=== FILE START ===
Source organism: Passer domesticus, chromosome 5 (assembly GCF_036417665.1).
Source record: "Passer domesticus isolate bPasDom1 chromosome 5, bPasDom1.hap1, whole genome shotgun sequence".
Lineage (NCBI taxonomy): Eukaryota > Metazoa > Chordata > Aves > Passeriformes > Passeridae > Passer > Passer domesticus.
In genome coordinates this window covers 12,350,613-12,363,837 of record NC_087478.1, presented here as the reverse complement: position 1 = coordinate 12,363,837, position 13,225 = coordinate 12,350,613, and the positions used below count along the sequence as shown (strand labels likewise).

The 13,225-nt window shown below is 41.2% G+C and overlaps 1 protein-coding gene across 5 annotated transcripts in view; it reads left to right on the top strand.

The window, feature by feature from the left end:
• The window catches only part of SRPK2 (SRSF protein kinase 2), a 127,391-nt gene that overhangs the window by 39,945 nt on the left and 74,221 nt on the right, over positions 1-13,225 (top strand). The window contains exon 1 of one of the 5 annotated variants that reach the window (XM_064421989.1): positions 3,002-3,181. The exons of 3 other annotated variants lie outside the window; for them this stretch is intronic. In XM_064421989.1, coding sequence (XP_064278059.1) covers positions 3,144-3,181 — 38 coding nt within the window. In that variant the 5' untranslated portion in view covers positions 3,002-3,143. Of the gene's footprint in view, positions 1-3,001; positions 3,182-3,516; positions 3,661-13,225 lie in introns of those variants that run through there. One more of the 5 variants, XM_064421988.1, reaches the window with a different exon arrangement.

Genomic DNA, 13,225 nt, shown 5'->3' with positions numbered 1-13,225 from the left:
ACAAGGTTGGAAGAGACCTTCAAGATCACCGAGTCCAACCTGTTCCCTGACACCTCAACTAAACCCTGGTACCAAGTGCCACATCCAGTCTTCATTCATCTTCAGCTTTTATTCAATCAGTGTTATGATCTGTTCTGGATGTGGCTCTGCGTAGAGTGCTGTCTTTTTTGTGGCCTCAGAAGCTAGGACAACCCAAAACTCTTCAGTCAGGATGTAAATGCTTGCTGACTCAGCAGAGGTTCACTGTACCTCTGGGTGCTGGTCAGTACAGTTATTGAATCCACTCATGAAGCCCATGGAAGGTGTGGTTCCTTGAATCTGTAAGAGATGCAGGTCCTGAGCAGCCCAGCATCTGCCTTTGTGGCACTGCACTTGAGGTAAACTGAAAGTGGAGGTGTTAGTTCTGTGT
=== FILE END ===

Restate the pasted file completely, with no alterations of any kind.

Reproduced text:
Source organism: Passer domesticus, chromosome 5 (assembly GCF_036417665.1).
Source record: "Passer domesticus isolate bPasDom1 chromosome 5, bPasDom1.hap1, whole genome shotgun sequence".
Lineage (NCBI taxonomy): Eukaryota > Metazoa > Chordata > Aves > Passeriformes > Passeridae > Passer > Passer domesticus.
In genome coordinates this window covers 12,350,613-12,363,837 of record NC_087478.1, presented here as the reverse complement: position 1 = coordinate 12,363,837, position 13,225 = coordinate 12,350,613, and the positions used below count along the sequence as shown (strand labels likewise).

The 13,225-nt window shown below is 41.2% G+C and overlaps 1 protein-coding gene across 5 annotated transcripts in view; it reads left to right on the top strand.

The window, feature by feature from the left end:
• The window catches only part of SRPK2 (SRSF protein kinase 2), a 127,391-nt gene that overhangs the window by 39,945 nt on the left and 74,221 nt on the right, over positions 1-13,225 (top strand). The window contains exon 1 of one of the 5 annotated variants that reach the window (XM_064421989.1): positions 3,002-3,181. The exons of 3 other annotated variants lie outside the window; for them this stretch is intronic. In XM_064421989.1, coding sequence (XP_064278059.1) covers positions 3,144-3,181 — 38 coding nt within the window. In that variant the 5' untranslated portion in view covers positions 3,002-3,143. Of the gene's footprint in view, positions 1-3,001; positions 3,182-3,516; positions 3,661-13,225 lie in introns of those variants that run through there. One more of the 5 variants, XM_064421988.1, reaches the window with a different exon arrangement.

Genomic DNA, 13,225 nt, shown 5'->3' with positions numbered 1-13,225 from the left:
ACAAGGTTGGAAGAGACCTTCAAGATCACCGAGTCCAACCTGTTCCCTGACACCTCAACTAAACCCTGGTACCAAGTGCCACATCCAGTCTTCATTCATCTTCAGCTTTTATTCAATCAGTGTTATGATCTGTTCTGGATGTGGCTCTGCGTAGAGTGCTGTCTTTTTTGTGGCCTCAGAAGCTAGGACAACCCAAAACTCTTCAGTCAGGATGTAAATGCTTGCTGACTCAGCAGAGGTTCACTGTACCTCTGGGTGCTGGTCAGTACAGTTATTGAATCCACTCATGAAGCCCATGGAAGGTGTGGTTCCTTGAATCTGTAAGAGATGCAGGTCCTGAGCAGCCCAGCATCTGCCTTTGTGGCACTGCACTTGAGGTAAACTGAAAGTGGAGGTGTTAGTTCTGTGT